Data: original image , adversarial criterion , decision of model
Result: adversarial example such that the distance is minimized
initialization: , s.t. is adversarial;
while  maximum number of steps do
       draw random perturbation from proposal distribution ;
       if  is adversarial then
             set ;
            
      else
             set ;
            
       end if
      
end while
Algorithm 1 Minimal version of the Boundary Attack.

2.1 Initialisation

The Boundary Attack needs to be initialized with a sample that is already adversarial333Note that here adversarial does not mean that the decision of the model is wrong—it might make perfect sense to humans—but that the perturbation fulfills the adversarial criterion (e.g. changes the model decision).. In an untargeted scenario we simply sample from a maximum entropy distribution given the valid domain of the input. In the computer vision applications below, where the input is constrained to a range of per pixel, we sample each pixel in the initial image

from a uniform distribution

. We reject samples that are not adversarial. In a targeted scenario we start from any sample that is classified by the model as being from the target class.

2.2 Proposal distribution

The efficiency of the algorithm crucially depends on the proposal distribution , i.e. which random directions are explored in each step of the algorithm. The optimal proposal distribution will generally depend on the domain and / or model to be attacked, but for all vision-related problems tested here a very simple proposal distribution worked surprisingly well. The basic idea behind this proposal distribution is as follows: in the -th step we want to draw perturbations from a maximum entropy distribution subject to the following constraints:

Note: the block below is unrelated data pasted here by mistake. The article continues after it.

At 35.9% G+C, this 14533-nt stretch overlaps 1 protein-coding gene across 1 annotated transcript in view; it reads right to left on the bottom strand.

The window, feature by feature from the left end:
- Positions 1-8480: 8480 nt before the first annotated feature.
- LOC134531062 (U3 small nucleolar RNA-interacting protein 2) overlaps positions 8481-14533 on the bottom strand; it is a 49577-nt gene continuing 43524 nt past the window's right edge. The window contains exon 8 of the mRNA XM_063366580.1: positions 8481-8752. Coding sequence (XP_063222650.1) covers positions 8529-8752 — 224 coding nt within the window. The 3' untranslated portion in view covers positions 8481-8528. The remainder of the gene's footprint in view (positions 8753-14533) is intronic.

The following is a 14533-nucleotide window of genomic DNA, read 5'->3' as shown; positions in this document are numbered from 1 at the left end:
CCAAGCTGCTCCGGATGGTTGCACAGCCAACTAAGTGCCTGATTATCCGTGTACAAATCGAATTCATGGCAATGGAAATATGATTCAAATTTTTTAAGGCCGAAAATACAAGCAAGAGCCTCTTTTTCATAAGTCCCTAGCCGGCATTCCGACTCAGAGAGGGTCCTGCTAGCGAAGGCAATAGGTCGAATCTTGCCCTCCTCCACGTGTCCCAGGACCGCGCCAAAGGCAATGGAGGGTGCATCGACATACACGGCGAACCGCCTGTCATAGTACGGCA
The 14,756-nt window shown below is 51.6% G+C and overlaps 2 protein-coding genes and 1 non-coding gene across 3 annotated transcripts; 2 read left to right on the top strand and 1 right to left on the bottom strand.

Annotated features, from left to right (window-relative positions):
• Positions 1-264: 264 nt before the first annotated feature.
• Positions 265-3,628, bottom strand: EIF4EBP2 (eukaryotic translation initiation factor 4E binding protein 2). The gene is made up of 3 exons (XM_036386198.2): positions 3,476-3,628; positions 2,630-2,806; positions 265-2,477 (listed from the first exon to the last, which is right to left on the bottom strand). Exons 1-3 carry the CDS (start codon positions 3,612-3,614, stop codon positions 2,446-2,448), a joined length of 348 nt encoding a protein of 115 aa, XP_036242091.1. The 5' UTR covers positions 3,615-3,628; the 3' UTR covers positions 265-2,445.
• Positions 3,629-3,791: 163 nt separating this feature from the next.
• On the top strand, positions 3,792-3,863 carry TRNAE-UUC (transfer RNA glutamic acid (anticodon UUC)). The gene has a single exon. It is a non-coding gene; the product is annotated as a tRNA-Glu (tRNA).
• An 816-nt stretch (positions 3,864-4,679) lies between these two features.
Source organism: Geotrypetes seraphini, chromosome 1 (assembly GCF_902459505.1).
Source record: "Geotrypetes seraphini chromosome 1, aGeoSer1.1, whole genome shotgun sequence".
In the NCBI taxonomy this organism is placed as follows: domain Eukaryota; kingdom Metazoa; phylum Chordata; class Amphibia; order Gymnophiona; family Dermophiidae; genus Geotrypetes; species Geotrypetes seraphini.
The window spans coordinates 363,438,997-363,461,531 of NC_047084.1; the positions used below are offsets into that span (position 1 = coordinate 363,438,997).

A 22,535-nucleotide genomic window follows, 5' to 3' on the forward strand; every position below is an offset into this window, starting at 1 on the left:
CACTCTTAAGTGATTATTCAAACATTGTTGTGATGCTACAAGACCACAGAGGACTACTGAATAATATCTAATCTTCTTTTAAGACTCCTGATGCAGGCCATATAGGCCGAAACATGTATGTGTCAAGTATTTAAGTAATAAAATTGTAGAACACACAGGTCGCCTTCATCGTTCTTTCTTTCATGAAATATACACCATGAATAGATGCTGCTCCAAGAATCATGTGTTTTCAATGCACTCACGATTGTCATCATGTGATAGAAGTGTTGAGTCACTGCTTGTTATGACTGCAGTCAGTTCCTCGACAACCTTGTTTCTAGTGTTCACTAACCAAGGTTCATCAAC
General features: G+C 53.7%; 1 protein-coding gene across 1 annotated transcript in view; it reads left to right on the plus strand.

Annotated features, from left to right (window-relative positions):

1. The perturbed sample lies within the input domain,

    (1)
  2. The perturbation has a relative size of ,

    (2)
  3. The perturbation reduces the distance of the perturbed image towards the original input by a relative amount ,

    (3)

In practice it is difficult to sample from this distribution, and so we resort to a simpler heuristic: first, we sample from an iid Gaussian distribution

and then rescale and clip the sample such that (1) and (2) hold. In a second step we project onto a sphere around the original image such that and (1) hold. We denote this as the orthogonal perturbation and use it later for hyperparameter tuning. In the last step we make a small movement towards the original image such that (1) and (3) hold. For high-dimensional inputs and small the constraint (2) will also hold approximately.

2.3 Adversarial criterion

A typical criterion by which an input is classified as adversarial is misclassification, i.e. whether the model assigns the perturbed input to some class different from the class label of the original input. Another common choice is targeted misclassification for which the perturbed input has to be classified in a given target class. Other choices include top-k misclassification (the top-k classes predicted for the perturbed input do not contain the original class label) or thresholds on certain confidence scores. Outside of computer vision many other choices exist such as criteria on the word-error rates. In comparison to most other attacks, the Boundary Attack is extremely flexible with regards to the adversarial criterion. It basically allows any criterion (including non-differentiable ones) as long as for that criterion an initial adversarial can be found (which is trivial in most cases).

2.4 Hyperparameter adjustment